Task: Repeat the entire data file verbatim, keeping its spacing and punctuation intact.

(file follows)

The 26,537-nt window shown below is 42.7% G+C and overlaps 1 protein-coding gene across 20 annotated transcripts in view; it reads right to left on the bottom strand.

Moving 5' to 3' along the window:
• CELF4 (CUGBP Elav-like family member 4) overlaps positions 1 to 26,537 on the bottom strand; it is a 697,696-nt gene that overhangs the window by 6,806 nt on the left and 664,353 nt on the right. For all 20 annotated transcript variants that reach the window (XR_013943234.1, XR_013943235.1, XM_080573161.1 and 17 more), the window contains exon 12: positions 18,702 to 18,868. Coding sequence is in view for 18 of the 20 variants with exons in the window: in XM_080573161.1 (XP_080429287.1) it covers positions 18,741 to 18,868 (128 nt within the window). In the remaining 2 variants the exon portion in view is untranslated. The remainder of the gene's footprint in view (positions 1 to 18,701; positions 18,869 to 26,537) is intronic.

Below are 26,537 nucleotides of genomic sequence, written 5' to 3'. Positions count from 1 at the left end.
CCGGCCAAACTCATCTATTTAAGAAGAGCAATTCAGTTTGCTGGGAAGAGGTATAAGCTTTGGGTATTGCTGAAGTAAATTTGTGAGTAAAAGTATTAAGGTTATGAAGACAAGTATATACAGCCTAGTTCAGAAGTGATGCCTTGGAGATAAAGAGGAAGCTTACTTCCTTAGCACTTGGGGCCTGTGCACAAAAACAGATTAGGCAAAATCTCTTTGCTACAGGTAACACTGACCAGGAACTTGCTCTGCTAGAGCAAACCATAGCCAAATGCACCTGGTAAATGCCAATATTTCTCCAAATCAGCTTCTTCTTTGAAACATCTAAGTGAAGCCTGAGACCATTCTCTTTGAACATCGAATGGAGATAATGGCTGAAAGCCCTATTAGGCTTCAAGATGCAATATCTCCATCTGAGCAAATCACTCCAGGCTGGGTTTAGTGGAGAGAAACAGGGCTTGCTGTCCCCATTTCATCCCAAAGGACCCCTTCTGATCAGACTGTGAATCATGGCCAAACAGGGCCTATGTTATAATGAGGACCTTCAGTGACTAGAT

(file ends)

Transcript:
The 26,537-nt window shown below is 42.7% G+C and overlaps 1 protein-coding gene across 20 annotated transcripts in view; it reads right to left on the bottom strand.

Moving 5' to 3' along the window:
• CELF4 (CUGBP Elav-like family member 4) overlaps positions 1 to 26,537 on the bottom strand; it is a 697,696-nt gene that overhangs the window by 6,806 nt on the left and 664,353 nt on the right. For all 20 annotated transcript variants that reach the window (XR_013943234.1, XR_013943235.1, XM_080573161.1 and 17 more), the window contains exon 12: positions 18,702 to 18,868. Coding sequence is in view for 18 of the 20 variants with exons in the window: in XM_080573161.1 (XP_080429287.1) it covers positions 18,741 to 18,868 (128 nt within the window). In the remaining 2 variants the exon portion in view is untranslated. The remainder of the gene's footprint in view (positions 1 to 18,701; positions 18,869 to 26,537) is intronic.

Below are 26,537 nucleotides of genomic sequence, written 5' to 3'. Positions count from 1 at the left end.
CCGGCCAAACTCATCTATTTAAGAAGAGCAATTCAGTTTGCTGGGAAGAGGTATAAGCTTTGGGTATTGCTGAAGTAAATTTGTGAGTAAAAGTATTAAGGTTATGAAGACAAGTATATACAGCCTAGTTCAGAAGTGATGCCTTGGAGATAAAGAGGAAGCTTACTTCCTTAGCACTTGGGGCCTGTGCACAAAAACAGATTAGGCAAAATCTCTTTGCTACAGGTAACACTGACCAGGAACTTGCTCTGCTAGAGCAAACCATAGCCAAATGCACCTGGTAAATGCCAATATTTCTCCAAATCAGCTTCTTCTTTGAAACATCTAAGTGAAGCCTGAGACCATTCTCTTTGAACATCGAATGGAGATAATGGCTGAAAGCCCTATTAGGCTTCAAGATGCAATATCTCCATCTGAGCAAATCACTCCAGGCTGGGTTTAGTGGAGAGAAACAGGGCTTGCTGTCCCCATTTCATCCCAAAGGACCCCTTCTGATCAGACTGTGAATCATGGCCAAACAGGGCCTATGTTATAATGAGGACCTTCAGTGACTAGAT